N-way, CMOS, and Master Processor Performance Considerations

Last Updated 3 April 1997

There are a few considerations to keep in mind when moving a VM/ESA system to a larger N-way configuration or a configuration where the individual processors are slower than the current system. This can be the scenario for certain migrations to new CMOS processors. For for details on VM/ESA and N-way configurations see the VM/ESA Greater N-way Thoughts presentation.

N-way Considerations

MP Factor - this refers to the efficiency losses in managing more and more processors. The VM/ESA MP Factor is very good, greater than 0.85 for all the scenarios I looked at and often greater than 0.90. This means that running VM/ESA on a 6-way would provide more than 85% of the capacity of 6 times the capacity of a single processor.

There is no UP gen for VM/ESA, unlike the 370 feature. This means there is a bit more overhead when running on a single processor, but provides for better efficiency in n-way configurations.

Areas limited by a Single Processor

In an n-way configuration, a non-MP work component is limited by the resources provided by a single processor. The following two cases illustrate this.

Case 1

Non-MP server virtual machine - the majority of server virtual machines implemented in VM are not MP capable (that is if you create a virtual MP machine with 2 or more virtual processors, the application is not capable of running work on both processors at the same time). This can be a limiting factor. For example, if you have an SQL/DS server machine that makes up 25% of the workload in terms of CPU cycles, it will be constrained on a 5-way processor. On the 5-way, 20% (1 processor out of 5) is the max the SQL server could access. In these cases, alternatives may include:

  • duplicating servers: RACF can have multiple SVMs
  • splitting the workload: create 2 SQL SVMs with separate data bases instead of having all the databases in one.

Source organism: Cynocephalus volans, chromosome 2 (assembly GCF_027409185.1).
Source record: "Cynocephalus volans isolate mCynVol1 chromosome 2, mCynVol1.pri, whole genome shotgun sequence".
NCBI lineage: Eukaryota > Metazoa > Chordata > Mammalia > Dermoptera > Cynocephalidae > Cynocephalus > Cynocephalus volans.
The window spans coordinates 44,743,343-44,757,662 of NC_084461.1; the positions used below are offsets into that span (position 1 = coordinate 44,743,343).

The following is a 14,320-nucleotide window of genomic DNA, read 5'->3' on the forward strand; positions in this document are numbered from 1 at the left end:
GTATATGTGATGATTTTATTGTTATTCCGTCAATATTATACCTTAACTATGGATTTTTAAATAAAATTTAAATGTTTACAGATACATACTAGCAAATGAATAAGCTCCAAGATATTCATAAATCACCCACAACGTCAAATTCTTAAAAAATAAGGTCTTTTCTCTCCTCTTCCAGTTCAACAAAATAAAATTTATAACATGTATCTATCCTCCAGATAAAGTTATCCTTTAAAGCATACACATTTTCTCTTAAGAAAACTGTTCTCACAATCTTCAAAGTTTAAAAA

• move some work off the server: VSCS can run in same virtual machine as VTAM or in a separate virtual machine.

    Case 2

    Master Processor - one of the ways CP serializes work is with the concept of a master processor. There is one and only one master processor on a system (though it can change at times). Just like a single non-MP server virtual machine, it is limited to a single processor. So if 15% of the workload is master only, the system will not fit comfortably on a 10-way where it is limited to 10%. Measuring master processor is difficult. To bound the impact, collect data on processor usage for master and alternates in the components of Emulation time and non-emulation time (CP and System).

                          Master non-emulation time
      upper bound  =  ------------------------------
                         Total cpu time on all processors
                       Master non-emulation - avg(alternate non-emulation)
      lower bound  =  ---------------------------------------------------
                            Total cpu time on all processors
      For example, consider a 6-way processor with following CPU breakdown
         Proc      Total%   Non-Emul% Emul%
          0         95%      35%       60%       ( master processor )
          1         94%       8%       86%
          2         94%      11%       83%
          3         95%       8%       87%
          4         93%       8%       85%
          5         95%       9%       86%
        upper = 35/(95+94+94+95+93+95) = 35/566 =  6.2%
        lower = (35- ((8+11+8+8+9)/5))/566 = (35 - 8.8)/566 = 4.6%

    So master processor is between 4.6 and 6.2% of the workload, so the system could run okay on a 15-way, but have problems on a 20-way.

    Equal MIPS = more processors * slower processors

    In this type of conversion, make sure that the master and single server virtual machine considerations listed above are checked.

    Realize that instructions for individual jobs will take longer. However, processor time is often just a small component of response time.

    Watch out for increases in other resource requirements because of transactions running longer. For example, an application that is somewhat compute bound will take longer to complete. Therefore, the pages associated with that application will need to be in storage longer. Moral: Provide sufficient resources to absorb any queueing caused by slower processor.

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